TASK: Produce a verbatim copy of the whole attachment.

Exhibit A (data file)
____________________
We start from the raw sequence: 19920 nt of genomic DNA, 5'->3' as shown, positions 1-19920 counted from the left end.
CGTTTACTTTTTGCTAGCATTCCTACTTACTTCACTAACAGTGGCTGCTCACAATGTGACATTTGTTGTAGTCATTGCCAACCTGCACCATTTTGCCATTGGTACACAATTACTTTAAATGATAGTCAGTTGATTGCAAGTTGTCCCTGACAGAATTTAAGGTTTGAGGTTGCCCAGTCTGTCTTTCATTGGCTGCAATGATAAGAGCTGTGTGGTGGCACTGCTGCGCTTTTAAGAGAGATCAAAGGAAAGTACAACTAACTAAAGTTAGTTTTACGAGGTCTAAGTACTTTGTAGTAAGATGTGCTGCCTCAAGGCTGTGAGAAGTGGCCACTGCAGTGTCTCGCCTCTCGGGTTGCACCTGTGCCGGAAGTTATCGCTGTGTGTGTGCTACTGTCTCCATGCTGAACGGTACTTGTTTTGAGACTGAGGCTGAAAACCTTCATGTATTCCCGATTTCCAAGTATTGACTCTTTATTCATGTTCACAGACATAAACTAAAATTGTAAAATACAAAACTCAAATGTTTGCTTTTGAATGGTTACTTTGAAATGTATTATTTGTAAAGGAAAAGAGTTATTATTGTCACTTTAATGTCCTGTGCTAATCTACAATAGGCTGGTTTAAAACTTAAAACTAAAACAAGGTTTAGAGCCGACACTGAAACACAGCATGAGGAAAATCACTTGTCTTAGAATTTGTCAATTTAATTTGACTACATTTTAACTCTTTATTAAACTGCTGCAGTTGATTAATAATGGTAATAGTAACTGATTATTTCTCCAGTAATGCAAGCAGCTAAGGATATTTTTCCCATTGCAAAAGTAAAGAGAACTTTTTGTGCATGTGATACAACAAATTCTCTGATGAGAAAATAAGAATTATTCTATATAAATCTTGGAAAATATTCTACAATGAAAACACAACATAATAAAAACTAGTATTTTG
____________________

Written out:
We start from the raw sequence: 19920 nt of genomic DNA, 5'->3' as shown, positions 1-19920 counted from the left end.
CGTTTACTTTTTGCTAGCATTCCTACTTACTTCACTAACAGTGGCTGCTCACAATGTGACATTTGTTGTAGTCATTGCCAACCTGCACCATTTTGCCATTGGTACACAATTACTTTAAATGATAGTCAGTTGATTGCAAGTTGTCCCTGACAGAATTTAAGGTTTGAGGTTGCCCAGTCTGTCTTTCATTGGCTGCAATGATAAGAGCTGTGTGGTGGCACTGCTGCGCTTTTAAGAGAGATCAAAGGAAAGTACAACTAACTAAAGTTAGTTTTACGAGGTCTAAGTACTTTGTAGTAAGATGTGCTGCCTCAAGGCTGTGAGAAGTGGCCACTGCAGTGTCTCGCCTCTCGGGTTGCACCTGTGCCGGAAGTTATCGCTGTGTGTGTGCTACTGTCTCCATGCTGAACGGTACTTGTTTTGAGACTGAGGCTGAAAACCTTCATGTATTCCCGATTTCCAAGTATTGACTCTTTATTCATGTTCACAGACATAAACTAAAATTGTAAAATACAAAACTCAAATGTTTGCTTTTGAATGGTTACTTTGAAATGTATTATTTGTAAAGGAAAAGAGTTATTATTGTCACTTTAATGTCCTGTGCTAATCTACAATAGGCTGGTTTAAAACTTAAAACTAAAACAAGGTTTAGAGCCGACACTGAAACACAGCATGAGGAAAATCACTTGTCTTAGAATTTGTCAATTTAATTTGACTACATTTTAACTCTTTATTAAACTGCTGCAGTTGATTAATAATGGTAATAGTAACTGATTATTTCTCCAGTAATGCAAGCAGCTAAGGATATTTTTCCCATTGCAAAAGTAAAGAGAACTTTTTGTGCATGTGATACAACAAATTCTCTGATGAGAAAATAAGAATTATTCTATATAAATCTTGGAAAATATTCTACAATGAAAACACAACATAATAAAAACTAGTATTTTG